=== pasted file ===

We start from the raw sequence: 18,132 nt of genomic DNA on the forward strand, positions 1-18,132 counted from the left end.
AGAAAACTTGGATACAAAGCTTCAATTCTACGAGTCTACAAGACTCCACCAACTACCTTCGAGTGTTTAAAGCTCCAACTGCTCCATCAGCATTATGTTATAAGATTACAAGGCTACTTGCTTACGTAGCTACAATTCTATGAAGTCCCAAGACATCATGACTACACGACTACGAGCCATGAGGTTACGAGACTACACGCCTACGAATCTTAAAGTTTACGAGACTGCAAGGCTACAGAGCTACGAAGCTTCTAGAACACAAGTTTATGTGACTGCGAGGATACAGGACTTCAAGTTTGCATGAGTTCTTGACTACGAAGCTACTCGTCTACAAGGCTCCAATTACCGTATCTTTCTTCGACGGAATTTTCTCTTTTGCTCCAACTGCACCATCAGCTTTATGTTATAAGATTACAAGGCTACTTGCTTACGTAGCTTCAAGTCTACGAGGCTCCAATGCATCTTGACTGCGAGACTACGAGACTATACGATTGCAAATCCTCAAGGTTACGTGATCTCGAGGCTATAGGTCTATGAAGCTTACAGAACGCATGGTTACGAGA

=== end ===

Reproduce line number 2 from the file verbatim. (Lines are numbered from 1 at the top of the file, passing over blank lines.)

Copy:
AGAAAACTTGGATACAAAGCTTCAATTCTACGAGTCTACAAGACTCCACCAACTACCTTCGAGTGTTTAAAGCTCCAACTGCTCCATCAGCATTATGTTATAAGATTACAAGGCTACTTGCTTACGTAGCTACAATTCTATGAAGTCCCAAGACATCATGACTACACGACTACGAGCCATGAGGTTACGAGACTACACGCCTACGAATCTTAAAGTTTACGAGACTGCAAGGCTACAGAGCTACGAAGCTTCTAGAACACAAGTTTATGTGACTGCGAGGATACAGGACTTCAAGTTTGCATGAGTTCTTGACTACGAAGCTACTCGTCTACAAGGCTCCAATTACCGTATCTTTCTTCGACGGAATTTTCTCTTTTGCTCCAACTGCACCATCAGCTTTATGTTATAAGATTACAAGGCTACTTGCTTACGTAGCTTCAAGTCTACGAGGCTCCAATGCATCTTGACTGCGAGACTACGAGACTATACGATTGCAAATCCTCAAGGTTACGTGATCTCGAGGCTATAGGTCTATGAAGCTTACAGAACGCATGGTTACGAGA